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Broiler-Litter Application History and Soil-Depth Effects on Arsenic Sorption

McDonald, Michelle, Brye, Kristofor R., Miller, David M., Gbur, Edward E.
Soil science 2009 v.174 no.12 pp. 661-675
soil organic matter, arsenic, soil amendments, poultry manure, soil depth, sorption isotherms, application rate, adsorption, Arkansas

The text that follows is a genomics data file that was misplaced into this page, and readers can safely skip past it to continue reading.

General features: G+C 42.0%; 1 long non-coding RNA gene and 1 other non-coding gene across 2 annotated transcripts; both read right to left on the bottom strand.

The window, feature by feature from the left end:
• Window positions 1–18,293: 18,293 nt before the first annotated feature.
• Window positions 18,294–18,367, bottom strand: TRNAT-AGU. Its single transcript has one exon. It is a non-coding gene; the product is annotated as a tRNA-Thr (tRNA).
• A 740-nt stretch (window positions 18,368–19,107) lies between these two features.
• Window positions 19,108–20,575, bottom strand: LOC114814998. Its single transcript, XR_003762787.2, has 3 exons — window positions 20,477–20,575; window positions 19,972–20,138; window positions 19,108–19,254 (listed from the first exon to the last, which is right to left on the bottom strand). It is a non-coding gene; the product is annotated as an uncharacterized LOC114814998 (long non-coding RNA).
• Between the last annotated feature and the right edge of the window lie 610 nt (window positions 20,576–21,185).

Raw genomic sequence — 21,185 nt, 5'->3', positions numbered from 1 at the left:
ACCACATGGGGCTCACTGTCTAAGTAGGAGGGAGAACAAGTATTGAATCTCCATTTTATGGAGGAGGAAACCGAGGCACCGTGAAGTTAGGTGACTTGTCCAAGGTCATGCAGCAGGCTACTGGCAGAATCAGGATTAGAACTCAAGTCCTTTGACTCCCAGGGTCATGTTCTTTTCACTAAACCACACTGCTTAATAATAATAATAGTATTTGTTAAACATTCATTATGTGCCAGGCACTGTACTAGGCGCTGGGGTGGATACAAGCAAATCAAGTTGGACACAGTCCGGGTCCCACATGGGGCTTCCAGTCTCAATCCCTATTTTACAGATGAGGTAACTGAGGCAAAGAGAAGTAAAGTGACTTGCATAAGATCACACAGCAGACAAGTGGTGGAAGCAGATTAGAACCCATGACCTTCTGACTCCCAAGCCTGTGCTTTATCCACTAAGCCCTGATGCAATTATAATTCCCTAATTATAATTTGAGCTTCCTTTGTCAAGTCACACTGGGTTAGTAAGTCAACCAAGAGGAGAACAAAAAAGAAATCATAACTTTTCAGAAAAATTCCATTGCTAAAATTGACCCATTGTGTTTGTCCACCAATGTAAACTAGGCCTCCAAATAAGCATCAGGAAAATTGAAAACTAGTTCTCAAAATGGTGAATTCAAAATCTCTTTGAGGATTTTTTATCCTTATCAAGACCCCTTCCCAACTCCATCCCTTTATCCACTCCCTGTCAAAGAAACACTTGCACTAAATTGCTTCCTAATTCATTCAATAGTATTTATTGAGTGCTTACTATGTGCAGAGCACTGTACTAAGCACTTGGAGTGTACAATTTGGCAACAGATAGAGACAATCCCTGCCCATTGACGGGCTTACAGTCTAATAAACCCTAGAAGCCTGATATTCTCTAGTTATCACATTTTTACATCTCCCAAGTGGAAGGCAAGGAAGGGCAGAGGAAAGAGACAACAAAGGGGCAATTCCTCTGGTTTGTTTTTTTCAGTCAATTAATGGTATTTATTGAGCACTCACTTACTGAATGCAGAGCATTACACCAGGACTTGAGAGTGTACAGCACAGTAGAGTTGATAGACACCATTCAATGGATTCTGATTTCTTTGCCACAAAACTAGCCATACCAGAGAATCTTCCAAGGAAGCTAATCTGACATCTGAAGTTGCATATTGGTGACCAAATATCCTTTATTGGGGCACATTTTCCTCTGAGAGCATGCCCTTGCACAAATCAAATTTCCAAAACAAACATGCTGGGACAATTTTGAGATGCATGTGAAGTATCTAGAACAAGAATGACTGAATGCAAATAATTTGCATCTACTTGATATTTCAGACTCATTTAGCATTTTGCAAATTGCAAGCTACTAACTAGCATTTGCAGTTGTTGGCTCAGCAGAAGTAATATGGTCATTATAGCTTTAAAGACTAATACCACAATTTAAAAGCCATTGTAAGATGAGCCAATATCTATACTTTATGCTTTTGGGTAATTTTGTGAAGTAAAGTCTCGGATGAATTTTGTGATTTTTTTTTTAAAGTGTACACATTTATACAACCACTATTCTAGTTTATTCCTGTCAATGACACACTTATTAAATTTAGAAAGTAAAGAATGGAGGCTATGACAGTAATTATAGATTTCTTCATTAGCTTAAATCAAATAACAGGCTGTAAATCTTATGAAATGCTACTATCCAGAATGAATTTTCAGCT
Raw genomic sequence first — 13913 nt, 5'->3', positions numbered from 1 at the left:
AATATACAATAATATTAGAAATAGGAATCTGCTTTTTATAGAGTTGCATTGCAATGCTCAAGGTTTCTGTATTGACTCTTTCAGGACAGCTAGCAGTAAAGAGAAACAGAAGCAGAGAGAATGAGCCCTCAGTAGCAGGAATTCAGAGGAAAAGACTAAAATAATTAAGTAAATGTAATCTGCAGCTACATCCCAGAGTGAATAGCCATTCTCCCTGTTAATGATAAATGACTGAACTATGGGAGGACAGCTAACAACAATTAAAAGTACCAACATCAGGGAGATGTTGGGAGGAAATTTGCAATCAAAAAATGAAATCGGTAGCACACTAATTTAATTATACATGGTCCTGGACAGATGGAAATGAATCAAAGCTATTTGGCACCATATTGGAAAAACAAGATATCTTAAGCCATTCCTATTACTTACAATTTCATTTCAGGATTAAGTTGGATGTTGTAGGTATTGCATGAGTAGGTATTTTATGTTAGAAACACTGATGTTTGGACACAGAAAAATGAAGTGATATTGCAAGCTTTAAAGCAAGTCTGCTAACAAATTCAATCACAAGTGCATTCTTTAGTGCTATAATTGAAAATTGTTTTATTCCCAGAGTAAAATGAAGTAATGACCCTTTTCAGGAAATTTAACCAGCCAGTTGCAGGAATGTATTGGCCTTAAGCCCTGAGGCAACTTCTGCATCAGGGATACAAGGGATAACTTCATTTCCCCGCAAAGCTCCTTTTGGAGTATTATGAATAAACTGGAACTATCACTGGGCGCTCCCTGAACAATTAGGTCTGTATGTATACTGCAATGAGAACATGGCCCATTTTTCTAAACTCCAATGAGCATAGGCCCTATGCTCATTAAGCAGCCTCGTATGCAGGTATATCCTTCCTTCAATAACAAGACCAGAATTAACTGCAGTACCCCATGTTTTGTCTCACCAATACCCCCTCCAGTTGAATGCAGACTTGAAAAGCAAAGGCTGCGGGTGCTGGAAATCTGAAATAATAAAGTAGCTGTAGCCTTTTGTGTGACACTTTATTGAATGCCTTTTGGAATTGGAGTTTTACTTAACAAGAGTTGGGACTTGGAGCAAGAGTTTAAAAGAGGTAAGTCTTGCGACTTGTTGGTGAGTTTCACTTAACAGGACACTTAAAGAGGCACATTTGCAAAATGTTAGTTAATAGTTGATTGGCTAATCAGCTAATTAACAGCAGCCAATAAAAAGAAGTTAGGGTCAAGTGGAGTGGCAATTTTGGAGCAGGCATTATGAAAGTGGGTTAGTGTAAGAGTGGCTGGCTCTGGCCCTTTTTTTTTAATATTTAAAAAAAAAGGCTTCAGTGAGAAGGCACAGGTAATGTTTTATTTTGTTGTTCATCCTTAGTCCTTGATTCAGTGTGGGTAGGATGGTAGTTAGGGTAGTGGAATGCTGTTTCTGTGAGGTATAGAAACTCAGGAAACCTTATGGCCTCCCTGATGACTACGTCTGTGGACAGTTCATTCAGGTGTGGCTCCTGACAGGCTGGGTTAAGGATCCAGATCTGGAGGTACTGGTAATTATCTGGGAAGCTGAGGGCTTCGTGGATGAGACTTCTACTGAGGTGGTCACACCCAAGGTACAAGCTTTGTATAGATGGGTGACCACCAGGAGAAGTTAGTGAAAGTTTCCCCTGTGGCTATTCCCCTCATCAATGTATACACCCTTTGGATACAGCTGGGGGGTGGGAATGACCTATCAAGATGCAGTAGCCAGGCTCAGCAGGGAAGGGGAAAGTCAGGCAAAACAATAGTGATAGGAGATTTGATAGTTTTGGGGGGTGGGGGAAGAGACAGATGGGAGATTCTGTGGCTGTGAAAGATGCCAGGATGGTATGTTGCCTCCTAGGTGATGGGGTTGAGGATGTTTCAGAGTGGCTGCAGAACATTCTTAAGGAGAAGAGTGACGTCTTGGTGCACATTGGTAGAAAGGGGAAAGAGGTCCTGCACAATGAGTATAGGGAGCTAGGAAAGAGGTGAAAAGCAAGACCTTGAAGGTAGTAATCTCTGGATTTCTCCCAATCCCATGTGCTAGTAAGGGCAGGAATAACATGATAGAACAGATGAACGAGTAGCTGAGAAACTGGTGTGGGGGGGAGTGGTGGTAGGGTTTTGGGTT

The Ozark Highlands, particularly northwest Arkansas, is one of several regions in the United States with concentrated broiler (Gallus gallus domesticus) production. Broiler litter contains N and P; thus, litter is typically land applied to surrounding pastures as a means of recycling the litter as an organic fertilizer. However, broiler litter also contains numerous heavy metals, namely arsenic (As). Sorption reactions are a primary means of As and P retention in soil that limits As and P mobility and the potential threat of surface and groundwater contamination. However, As also competes with P for adsorption sites under some soil conditions. Therefore, it is essential to understand how broiler litter-derived As behaves in a high soil-test P environment, which characterizes many of the pastures in the Ozark Highlands. The objective of this study was to evaluate the effects of broiler-litter application rate (0 [control], 5.6 [low], and 11.2 [high] Mg litter ha) applied for 4 consecutive years and soil depth (0-20 and 20-50 cm) on As sorption characteristics in the presence or absence of a small concentration of P in solution. Arsenic sorption was greater to the soil of the unamended control than to the soil of the low- and high-litter treatments and was also greater in the 20- to 50-cm depth than in the 0- to 20-cm depth whether additional P was present or not. However, As sorption in the presence of added P was nearly 2-fold that when only As was present. Results demonstrate that a single isotherm does not accurately depict As sorption to soil with a variable history of broiler-litter applications. Results also suggest that there may be less of a potential to increase As mobility in the soil when broiler litter is land applied containing both As and P. Thus, the potential threat of groundwater contamination from increased As leaching may also be less than once thought.